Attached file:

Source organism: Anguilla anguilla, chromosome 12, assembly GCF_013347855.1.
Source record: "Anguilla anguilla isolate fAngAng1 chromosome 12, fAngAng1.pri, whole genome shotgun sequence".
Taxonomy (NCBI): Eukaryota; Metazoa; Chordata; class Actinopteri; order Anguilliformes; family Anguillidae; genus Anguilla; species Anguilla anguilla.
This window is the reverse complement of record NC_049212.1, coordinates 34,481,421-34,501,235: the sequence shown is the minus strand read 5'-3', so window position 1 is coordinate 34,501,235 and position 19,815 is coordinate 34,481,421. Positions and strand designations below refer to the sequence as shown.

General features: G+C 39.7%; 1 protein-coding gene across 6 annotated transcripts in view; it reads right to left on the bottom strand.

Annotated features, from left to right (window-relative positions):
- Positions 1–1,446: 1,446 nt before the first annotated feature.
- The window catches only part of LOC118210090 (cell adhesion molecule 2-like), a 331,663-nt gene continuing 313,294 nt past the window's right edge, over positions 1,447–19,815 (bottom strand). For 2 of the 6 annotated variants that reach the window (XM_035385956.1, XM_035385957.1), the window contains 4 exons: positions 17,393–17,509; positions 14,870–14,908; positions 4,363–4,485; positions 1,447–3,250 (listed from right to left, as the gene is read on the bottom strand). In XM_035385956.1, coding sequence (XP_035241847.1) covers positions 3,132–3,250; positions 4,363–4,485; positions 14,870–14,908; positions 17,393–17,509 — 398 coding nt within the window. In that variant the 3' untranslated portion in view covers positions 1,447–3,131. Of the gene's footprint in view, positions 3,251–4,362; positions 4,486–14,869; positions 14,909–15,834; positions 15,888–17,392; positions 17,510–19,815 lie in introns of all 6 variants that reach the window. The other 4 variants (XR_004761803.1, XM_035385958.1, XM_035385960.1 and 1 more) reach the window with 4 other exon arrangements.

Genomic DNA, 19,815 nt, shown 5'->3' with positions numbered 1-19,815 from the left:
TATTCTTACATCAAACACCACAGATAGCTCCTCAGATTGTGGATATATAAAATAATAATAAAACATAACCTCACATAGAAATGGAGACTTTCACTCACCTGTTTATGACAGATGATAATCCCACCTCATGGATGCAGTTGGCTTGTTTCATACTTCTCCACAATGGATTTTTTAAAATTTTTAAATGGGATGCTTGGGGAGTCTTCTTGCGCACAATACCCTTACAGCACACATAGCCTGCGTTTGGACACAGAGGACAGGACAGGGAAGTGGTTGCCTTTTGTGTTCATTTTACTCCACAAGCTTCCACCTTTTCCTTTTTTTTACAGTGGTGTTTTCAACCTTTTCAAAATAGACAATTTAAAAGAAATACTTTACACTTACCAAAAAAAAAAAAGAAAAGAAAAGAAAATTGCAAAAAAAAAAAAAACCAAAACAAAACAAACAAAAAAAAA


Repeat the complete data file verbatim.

Source organism: Anguilla anguilla, chromosome 12, assembly GCF_013347855.1.
Source record: "Anguilla anguilla isolate fAngAng1 chromosome 12, fAngAng1.pri, whole genome shotgun sequence".
Taxonomy (NCBI): Eukaryota; Metazoa; Chordata; class Actinopteri; order Anguilliformes; family Anguillidae; genus Anguilla; species Anguilla anguilla.
This window is the reverse complement of record NC_049212.1, coordinates 34,481,421-34,501,235: the sequence shown is the minus strand read 5'-3', so window position 1 is coordinate 34,501,235 and position 19,815 is coordinate 34,481,421. Positions and strand designations below refer to the sequence as shown.

General features: G+C 39.7%; 1 protein-coding gene across 6 annotated transcripts in view; it reads right to left on the bottom strand.

Annotated features, from left to right (window-relative positions):
- Positions 1–1,446: 1,446 nt before the first annotated feature.
- The window catches only part of LOC118210090 (cell adhesion molecule 2-like), a 331,663-nt gene continuing 313,294 nt past the window's right edge, over positions 1,447–19,815 (bottom strand). For 2 of the 6 annotated variants that reach the window (XM_035385956.1, XM_035385957.1), the window contains 4 exons: positions 17,393–17,509; positions 14,870–14,908; positions 4,363–4,485; positions 1,447–3,250 (listed from right to left, as the gene is read on the bottom strand). In XM_035385956.1, coding sequence (XP_035241847.1) covers positions 3,132–3,250; positions 4,363–4,485; positions 14,870–14,908; positions 17,393–17,509 — 398 coding nt within the window. In that variant the 3' untranslated portion in view covers positions 1,447–3,131. Of the gene's footprint in view, positions 3,251–4,362; positions 4,486–14,869; positions 14,909–15,834; positions 15,888–17,392; positions 17,510–19,815 lie in introns of all 6 variants that reach the window. The other 4 variants (XR_004761803.1, XM_035385958.1, XM_035385960.1 and 1 more) reach the window with 4 other exon arrangements.

Genomic DNA, 19,815 nt, shown 5'->3' with positions numbered 1-19,815 from the left:
TATTCTTACATCAAACACCACAGATAGCTCCTCAGATTGTGGATATATAAAATAATAATAAAACATAACCTCACATAGAAATGGAGACTTTCACTCACCTGTTTATGACAGATGATAATCCCACCTCATGGATGCAGTTGGCTTGTTTCATACTTCTCCACAATGGATTTTTTAAAATTTTTAAATGGGATGCTTGGGGAGTCTTCTTGCGCACAATACCCTTACAGCACACATAGCCTGCGTTTGGACACAGAGGACAGGACAGGGAAGTGGTTGCCTTTTGTGTTCATTTTACTCCACAAGCTTCCACCTTTTCCTTTTTTTTACAGTGGTGTTTTCAACCTTTTCAAAATAGACAATTTAAAAGAAATACTTTACACTTACCAAAAAAAAAAAAGAAAAGAAAAGAAAATTGCAAAAAAAAAAAAAACCAAAACAAAACAAACAAAAAAAAA